Chances are, you've heard the name Goldendoodle, even if you haven't seen one in person. If you have had the pleasure of meeting one, you may be having fantasies about adding a Goldendoodle to your own family. As with all life-altering decisions, though, it's important to look at this one from all angles before taking the plunge. Read on to find out whether this breed is the proper choice for you.
What is a Goldendoodle?
Standard Goldendoodles are a cross between a standard poodle and golden retriever. Standard Goldendoodles are typically 16-24 inches tall at the shoulder, weigh 50-80 pounds, and have a curly coat that doesn't shed very much. They make especially appealing puppies, with those expressive dark eyes set beneath long-haired brows. This makes them especially appealing to families, especially the youngest members.
However, it's important to remember that puppies grow up to be dogs, sometimes large ones. While golden retrievers and poodles are both typically friendly and intelligent breeds, their high energy combined with their impressive size when fully grown can sometimes lead to issues with families who weren't expecting their cute ball of fluff to grow into such a formidable beast.
Fortunately, properly trained Goldendoodles don't pose much of a threat, especially if they receive sufficient exercise. Make sure to teach puppies not to jump up onto counters, tables, or other people. If you have a rescue that's already picked up less than stellar habits, you'll have to work hard to ensure that they're weaned off of any unwanted behaviors.
This is an exceptionally social and affectionate breed, tending to get along well with most humans as well as other dogs. They're also highly intelligent, one of the top five smartest breeds in the world, according to the Goldendoodle Association of North America. As mentioned above, this typically means that they require a lot of attention, both as puppies and when they're fully grown.
Since Goldendoodles are unlikely to bark at strangers and other dogs, they don't make the best watchdogs, but chances are, that's not what you're looking for in a family pet. They tend to be extremely patient with children and therefore make excellent companions for families at any stage of life. However, they should get at least 20 to 30 minutes of exercise per day, so be sure you'll have enough time to devote to walking them.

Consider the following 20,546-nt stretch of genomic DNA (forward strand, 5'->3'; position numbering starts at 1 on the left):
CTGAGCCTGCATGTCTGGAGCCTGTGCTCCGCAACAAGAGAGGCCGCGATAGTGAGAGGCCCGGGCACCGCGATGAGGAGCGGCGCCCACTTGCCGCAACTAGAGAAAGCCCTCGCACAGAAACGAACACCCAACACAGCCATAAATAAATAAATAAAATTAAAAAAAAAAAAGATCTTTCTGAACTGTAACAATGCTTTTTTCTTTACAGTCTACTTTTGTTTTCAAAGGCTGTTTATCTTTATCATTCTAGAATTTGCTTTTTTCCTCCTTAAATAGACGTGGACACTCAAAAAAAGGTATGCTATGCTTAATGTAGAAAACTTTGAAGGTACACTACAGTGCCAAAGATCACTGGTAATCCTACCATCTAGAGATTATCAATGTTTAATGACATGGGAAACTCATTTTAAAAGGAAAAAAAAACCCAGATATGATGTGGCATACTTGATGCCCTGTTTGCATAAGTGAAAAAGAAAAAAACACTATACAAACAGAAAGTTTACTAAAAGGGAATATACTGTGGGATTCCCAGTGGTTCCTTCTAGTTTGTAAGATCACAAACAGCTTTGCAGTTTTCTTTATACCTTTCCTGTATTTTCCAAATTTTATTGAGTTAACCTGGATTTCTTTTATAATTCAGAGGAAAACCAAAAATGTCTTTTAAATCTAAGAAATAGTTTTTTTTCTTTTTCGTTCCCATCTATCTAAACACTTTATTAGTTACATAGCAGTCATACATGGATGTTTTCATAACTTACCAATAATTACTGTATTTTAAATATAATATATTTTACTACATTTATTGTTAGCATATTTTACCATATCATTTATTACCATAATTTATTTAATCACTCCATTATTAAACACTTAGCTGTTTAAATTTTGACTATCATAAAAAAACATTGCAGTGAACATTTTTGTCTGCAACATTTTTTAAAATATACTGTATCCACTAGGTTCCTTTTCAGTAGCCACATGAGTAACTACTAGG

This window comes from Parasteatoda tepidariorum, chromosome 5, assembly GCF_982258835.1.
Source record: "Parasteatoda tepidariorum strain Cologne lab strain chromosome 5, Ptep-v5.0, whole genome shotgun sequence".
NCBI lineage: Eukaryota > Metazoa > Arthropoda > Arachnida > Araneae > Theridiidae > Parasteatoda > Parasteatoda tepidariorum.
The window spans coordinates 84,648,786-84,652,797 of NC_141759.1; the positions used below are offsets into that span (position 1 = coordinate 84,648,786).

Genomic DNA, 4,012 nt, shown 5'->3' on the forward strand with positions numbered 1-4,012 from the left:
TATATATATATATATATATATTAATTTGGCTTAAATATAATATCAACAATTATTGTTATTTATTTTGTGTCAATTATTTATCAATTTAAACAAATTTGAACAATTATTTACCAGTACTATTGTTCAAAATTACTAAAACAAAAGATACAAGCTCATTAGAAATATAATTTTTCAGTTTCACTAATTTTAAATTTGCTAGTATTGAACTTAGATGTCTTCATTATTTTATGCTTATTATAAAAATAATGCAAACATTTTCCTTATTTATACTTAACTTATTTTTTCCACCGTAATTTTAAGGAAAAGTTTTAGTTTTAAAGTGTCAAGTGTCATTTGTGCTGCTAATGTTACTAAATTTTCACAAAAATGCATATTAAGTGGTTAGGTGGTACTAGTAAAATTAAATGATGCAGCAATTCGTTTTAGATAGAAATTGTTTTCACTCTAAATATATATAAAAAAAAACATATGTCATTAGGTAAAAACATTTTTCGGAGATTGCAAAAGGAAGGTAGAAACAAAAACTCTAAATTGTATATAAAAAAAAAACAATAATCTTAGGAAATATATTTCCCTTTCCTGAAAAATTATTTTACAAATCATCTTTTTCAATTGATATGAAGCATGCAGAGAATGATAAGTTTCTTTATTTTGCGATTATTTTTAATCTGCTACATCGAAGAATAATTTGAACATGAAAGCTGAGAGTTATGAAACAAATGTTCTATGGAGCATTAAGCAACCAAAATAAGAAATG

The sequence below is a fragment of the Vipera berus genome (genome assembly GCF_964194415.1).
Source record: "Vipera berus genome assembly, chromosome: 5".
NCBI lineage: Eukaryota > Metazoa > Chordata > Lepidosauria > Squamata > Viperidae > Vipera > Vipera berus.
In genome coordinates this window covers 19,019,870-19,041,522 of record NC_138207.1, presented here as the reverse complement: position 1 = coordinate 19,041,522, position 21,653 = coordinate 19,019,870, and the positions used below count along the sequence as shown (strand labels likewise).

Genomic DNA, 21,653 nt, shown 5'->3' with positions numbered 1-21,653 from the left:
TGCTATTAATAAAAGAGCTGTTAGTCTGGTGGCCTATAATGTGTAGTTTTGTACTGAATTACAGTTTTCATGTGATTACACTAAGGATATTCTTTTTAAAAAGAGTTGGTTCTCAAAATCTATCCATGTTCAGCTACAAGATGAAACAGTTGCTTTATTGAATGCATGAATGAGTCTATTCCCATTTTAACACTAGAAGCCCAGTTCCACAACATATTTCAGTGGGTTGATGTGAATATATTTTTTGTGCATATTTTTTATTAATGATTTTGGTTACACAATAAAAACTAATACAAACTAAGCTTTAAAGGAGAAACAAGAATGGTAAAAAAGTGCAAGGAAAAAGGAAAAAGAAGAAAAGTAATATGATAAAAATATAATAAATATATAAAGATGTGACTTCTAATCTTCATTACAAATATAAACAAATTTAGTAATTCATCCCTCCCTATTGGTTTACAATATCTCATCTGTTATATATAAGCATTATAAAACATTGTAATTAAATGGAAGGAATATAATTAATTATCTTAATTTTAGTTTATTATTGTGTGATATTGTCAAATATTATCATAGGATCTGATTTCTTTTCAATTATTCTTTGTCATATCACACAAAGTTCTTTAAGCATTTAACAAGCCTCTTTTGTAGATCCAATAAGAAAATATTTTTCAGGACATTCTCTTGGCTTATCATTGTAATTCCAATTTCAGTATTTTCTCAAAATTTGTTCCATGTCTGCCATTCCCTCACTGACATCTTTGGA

Are They Actually Hypoallergenic?
Poodles and their hybrid breeds are often touted as being hypoallergenic, meaning that family members who suffer from allergies won't have to worry about Fido aggravating their symptoms. Because Goldendoodles don't shed much, many people assume that they must be one of these prized hypoallergenic breeds. This claim, however, is slightly misleading.
Allergic reactions aren't triggered by the dog's hair itself, but rather to their dander, a protein found in the saliva and dead skin cells (to which the hair is naturally attached). Though some people have milder reactions to certain dogs, people with severe allergies will likely have a hard time no matter what breed they select. Any breeder who claims that a Goldendoodle (or any dog) is 100% hypoallergenic is stretching the truth.
Let’s Talk Mutts
When purchasing a crossbred dog, it's important to remember that genetics can be a tricky business. You might assume that a Goldendoodle would possess all the best qualities of both golden retrievers and poodles, but the reality might be somewhat different. Genes can't be mixed and spliced like baking ingredients and any particular dog might turn out to have the hypersensitivity of a poodle and the troublesome health issues of a golden retriever. If you're looking for a specific temperament (not to mention appearance), you may be better off seeking out a purebred animal instead.
How to Find a Good BreederLet's say you've decided that a Goldendoodle would be the perfect fit for your family and you're ready to begin your search. The first thing you should do is seek out a reputable dog breeder, preferably one who specializes in this particular crossbreed. You can use a search engine such as Google, or rely on social media message boards to find out who breeds Goldendoodles in your area.
While you might think it's more convenient to stop by the pet store and see what they have available, this is an unsavory option for several reasons. First of all, many pet stores rely on "puppy mills," breeding facilities that force young animals to live in solitary and unsanitary conditions. The dog may not have had a proper health screening, either, and is likely to have developed psychological issues on account of the warehouse-style conditions. A good breeder, by contrast, can answer any questions you might have, as well as provide you with a clean bill of health for your newest companion.
As is the case with most dogs, what you get out of your relationship with your Goldendoodle depends largely on what you're willing to put into it. With the proper training and exercise, this breed can make a wonderful addition to the family.